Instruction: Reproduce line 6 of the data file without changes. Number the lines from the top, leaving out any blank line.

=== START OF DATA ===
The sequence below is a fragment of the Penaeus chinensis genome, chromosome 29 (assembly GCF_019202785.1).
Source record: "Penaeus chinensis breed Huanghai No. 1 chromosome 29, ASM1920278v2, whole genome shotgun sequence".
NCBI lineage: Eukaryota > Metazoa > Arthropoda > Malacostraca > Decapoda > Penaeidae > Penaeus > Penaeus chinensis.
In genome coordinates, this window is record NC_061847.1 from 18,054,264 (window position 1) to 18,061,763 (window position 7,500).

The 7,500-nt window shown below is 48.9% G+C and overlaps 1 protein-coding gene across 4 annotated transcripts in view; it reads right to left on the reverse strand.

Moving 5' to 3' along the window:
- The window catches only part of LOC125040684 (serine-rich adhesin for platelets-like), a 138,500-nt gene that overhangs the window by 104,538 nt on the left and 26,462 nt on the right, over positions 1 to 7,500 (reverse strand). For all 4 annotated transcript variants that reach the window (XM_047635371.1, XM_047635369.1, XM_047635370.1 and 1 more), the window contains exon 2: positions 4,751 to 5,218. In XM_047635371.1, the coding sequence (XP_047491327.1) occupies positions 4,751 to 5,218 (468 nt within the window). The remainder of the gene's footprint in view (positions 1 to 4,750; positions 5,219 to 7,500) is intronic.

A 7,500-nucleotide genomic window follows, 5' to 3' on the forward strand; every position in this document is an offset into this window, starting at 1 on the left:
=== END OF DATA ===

Moving 5' to 3' along the window: